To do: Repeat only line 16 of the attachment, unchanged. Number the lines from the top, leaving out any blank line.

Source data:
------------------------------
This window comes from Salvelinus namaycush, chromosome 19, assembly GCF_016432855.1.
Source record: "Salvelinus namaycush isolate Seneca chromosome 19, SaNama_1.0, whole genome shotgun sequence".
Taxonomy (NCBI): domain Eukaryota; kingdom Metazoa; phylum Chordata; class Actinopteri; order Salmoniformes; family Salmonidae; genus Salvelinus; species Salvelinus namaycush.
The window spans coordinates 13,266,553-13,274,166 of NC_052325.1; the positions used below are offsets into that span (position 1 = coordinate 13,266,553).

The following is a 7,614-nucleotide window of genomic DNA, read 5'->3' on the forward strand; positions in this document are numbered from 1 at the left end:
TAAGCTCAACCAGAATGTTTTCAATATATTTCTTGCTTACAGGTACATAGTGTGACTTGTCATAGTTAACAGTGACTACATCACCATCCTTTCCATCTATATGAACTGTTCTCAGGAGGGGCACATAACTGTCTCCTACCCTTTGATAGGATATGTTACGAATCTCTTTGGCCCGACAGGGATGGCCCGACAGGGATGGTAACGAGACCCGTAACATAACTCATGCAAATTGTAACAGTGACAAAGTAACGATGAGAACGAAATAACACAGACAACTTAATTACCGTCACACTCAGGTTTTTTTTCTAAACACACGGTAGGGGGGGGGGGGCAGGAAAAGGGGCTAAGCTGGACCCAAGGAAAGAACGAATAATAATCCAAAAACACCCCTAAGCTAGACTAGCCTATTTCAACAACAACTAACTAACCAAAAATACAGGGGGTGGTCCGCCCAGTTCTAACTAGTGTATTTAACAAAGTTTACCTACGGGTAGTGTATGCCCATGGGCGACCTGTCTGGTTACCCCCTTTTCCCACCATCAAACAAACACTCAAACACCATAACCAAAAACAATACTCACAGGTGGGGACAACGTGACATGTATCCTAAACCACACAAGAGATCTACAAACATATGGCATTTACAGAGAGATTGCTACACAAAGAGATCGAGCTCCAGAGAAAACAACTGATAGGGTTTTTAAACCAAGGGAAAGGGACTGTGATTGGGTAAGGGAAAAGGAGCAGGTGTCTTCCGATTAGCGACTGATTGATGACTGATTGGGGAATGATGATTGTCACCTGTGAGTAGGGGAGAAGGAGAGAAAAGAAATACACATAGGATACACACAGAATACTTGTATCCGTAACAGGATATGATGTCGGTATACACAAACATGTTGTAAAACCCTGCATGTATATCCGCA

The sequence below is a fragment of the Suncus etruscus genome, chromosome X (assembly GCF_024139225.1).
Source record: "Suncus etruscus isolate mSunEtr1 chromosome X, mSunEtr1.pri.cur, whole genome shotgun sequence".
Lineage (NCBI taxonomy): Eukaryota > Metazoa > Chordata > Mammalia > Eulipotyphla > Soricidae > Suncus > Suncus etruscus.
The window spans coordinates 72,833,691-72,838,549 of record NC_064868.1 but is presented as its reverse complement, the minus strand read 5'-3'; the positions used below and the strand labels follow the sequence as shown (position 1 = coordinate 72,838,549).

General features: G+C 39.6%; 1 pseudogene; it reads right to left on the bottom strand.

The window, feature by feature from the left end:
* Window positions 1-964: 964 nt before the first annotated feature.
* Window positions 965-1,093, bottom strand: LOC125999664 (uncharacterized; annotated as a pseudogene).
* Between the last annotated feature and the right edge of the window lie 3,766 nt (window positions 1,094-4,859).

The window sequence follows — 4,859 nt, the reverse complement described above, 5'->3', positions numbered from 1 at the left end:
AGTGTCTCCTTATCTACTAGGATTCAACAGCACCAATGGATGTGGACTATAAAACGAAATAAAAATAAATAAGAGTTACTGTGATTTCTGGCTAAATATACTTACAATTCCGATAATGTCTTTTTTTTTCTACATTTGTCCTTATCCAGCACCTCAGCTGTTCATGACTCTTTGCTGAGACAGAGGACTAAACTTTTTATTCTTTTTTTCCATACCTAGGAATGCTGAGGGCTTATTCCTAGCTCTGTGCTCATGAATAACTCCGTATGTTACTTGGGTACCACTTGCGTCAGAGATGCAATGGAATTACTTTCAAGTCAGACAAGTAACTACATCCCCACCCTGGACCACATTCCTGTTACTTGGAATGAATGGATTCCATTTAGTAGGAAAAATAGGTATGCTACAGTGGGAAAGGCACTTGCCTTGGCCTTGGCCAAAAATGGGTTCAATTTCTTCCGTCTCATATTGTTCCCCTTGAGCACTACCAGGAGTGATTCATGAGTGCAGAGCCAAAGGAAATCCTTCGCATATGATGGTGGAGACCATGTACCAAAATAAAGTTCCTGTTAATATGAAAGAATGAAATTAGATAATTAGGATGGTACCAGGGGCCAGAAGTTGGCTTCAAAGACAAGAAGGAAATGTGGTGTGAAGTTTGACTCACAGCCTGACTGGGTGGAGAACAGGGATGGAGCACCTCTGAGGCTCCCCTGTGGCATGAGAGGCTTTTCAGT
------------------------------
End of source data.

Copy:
The window sequence follows — 4,859 nt, the reverse complement described above, 5'->3', positions numbered from 1 at the left end: